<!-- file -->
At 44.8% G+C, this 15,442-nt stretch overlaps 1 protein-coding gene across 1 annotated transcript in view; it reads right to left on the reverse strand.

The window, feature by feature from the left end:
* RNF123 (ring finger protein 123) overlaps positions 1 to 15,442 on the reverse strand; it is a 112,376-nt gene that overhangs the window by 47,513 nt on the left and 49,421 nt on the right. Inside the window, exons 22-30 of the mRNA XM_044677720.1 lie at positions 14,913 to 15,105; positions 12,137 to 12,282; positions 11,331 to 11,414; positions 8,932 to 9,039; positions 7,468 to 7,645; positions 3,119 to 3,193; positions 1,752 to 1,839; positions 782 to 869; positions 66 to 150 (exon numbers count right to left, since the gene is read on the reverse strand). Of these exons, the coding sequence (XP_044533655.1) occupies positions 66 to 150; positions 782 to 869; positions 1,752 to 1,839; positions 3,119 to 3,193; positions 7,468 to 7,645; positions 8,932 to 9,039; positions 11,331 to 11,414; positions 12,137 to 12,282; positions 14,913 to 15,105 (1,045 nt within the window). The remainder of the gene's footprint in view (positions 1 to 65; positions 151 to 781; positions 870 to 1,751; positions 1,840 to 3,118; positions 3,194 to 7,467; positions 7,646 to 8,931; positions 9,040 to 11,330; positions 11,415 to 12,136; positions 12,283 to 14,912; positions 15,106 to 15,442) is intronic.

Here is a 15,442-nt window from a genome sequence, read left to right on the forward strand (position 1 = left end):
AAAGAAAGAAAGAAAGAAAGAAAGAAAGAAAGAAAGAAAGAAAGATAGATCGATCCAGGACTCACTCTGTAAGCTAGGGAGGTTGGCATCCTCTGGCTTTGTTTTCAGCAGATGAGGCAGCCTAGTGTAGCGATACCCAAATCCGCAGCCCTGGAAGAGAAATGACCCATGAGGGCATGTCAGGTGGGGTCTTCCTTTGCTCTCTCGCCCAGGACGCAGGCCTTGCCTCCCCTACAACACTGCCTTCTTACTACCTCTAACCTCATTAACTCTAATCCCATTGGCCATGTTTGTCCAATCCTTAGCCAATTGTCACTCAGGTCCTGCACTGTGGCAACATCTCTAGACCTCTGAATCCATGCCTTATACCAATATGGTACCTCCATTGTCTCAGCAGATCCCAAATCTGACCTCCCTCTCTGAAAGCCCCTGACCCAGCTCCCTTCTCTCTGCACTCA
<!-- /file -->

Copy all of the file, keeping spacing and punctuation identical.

At 44.8% G+C, this 15,442-nt stretch overlaps 1 protein-coding gene across 1 annotated transcript in view; it reads right to left on the reverse strand.

The window, feature by feature from the left end:
* RNF123 (ring finger protein 123) overlaps positions 1 to 15,442 on the reverse strand; it is a 112,376-nt gene that overhangs the window by 47,513 nt on the left and 49,421 nt on the right. Inside the window, exons 22-30 of the mRNA XM_044677720.1 lie at positions 14,913 to 15,105; positions 12,137 to 12,282; positions 11,331 to 11,414; positions 8,932 to 9,039; positions 7,468 to 7,645; positions 3,119 to 3,193; positions 1,752 to 1,839; positions 782 to 869; positions 66 to 150 (exon numbers count right to left, since the gene is read on the reverse strand). Of these exons, the coding sequence (XP_044533655.1) occupies positions 66 to 150; positions 782 to 869; positions 1,752 to 1,839; positions 3,119 to 3,193; positions 7,468 to 7,645; positions 8,932 to 9,039; positions 11,331 to 11,414; positions 12,137 to 12,282; positions 14,913 to 15,105 (1,045 nt within the window). The remainder of the gene's footprint in view (positions 1 to 65; positions 151 to 781; positions 870 to 1,751; positions 1,840 to 3,118; positions 3,194 to 7,467; positions 7,646 to 8,931; positions 9,040 to 11,330; positions 11,415 to 12,136; positions 12,283 to 14,912; positions 15,106 to 15,442) is intronic.

Here is a 15,442-nt window from a genome sequence, read left to right on the forward strand (position 1 = left end):
AAAGAAAGAAAGAAAGAAAGAAAGAAAGAAAGAAAGAAAGAAAGATAGATCGATCCAGGACTCACTCTGTAAGCTAGGGAGGTTGGCATCCTCTGGCTTTGTTTTCAGCAGATGAGGCAGCCTAGTGTAGCGATACCCAAATCCGCAGCCCTGGAAGAGAAATGACCCATGAGGGCATGTCAGGTGGGGTCTTCCTTTGCTCTCTCGCCCAGGACGCAGGCCTTGCCTCCCCTACAACACTGCCTTCTTACTACCTCTAACCTCATTAACTCTAATCCCATTGGCCATGTTTGTCCAATCCTTAGCCAATTGTCACTCAGGTCCTGCACTGTGGCAACATCTCTAGACCTCTGAATCCATGCCTTATACCAATATGGTACCTCCATTGTCTCAGCAGATCCCAAATCTGACCTCCCTCTCTGAAAGCCCCTGACCCAGCTCCCTTCTCTCTGCACTCA